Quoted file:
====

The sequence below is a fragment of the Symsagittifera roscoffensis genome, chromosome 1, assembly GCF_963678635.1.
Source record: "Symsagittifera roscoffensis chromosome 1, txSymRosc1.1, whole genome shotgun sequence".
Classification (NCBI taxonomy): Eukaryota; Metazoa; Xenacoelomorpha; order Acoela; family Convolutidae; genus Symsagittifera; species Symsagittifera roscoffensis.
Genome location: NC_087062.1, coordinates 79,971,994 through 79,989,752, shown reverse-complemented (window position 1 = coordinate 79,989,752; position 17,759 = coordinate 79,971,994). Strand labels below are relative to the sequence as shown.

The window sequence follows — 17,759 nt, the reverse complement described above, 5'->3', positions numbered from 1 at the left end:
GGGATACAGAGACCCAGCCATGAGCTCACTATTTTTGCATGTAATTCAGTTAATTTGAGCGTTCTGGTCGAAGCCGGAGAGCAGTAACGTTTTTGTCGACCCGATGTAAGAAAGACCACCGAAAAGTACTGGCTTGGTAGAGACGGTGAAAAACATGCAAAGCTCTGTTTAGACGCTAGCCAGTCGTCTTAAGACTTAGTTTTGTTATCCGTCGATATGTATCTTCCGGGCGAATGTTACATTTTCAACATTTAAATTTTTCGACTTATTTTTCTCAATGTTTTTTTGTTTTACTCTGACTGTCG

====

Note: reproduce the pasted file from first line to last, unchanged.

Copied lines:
The sequence below is a fragment of the Symsagittifera roscoffensis genome, chromosome 1, assembly GCF_963678635.1.
Source record: "Symsagittifera roscoffensis chromosome 1, txSymRosc1.1, whole genome shotgun sequence".
Classification (NCBI taxonomy): Eukaryota; Metazoa; Xenacoelomorpha; order Acoela; family Convolutidae; genus Symsagittifera; species Symsagittifera roscoffensis.
Genome location: NC_087062.1, coordinates 79,971,994 through 79,989,752, shown reverse-complemented (window position 1 = coordinate 79,989,752; position 17,759 = coordinate 79,971,994). Strand labels below are relative to the sequence as shown.

The window sequence follows — 17,759 nt, the reverse complement described above, 5'->3', positions numbered from 1 at the left end:
GGGATACAGAGACCCAGCCATGAGCTCACTATTTTTGCATGTAATTCAGTTAATTTGAGCGTTCTGGTCGAAGCCGGAGAGCAGTAACGTTTTTGTCGACCCGATGTAAGAAAGACCACCGAAAAGTACTGGCTTGGTAGAGACGGTGAAAAACATGCAAAGCTCTGTTTAGACGCTAGCCAGTCGTCTTAAGACTTAGTTTTGTTATCCGTCGATATGTATCTTCCGGGCGAATGTTACATTTTCAACATTTAAATTTTTCGACTTATTTTTCTCAATGTTTTTTTGTTTTACTCTGACTGTCG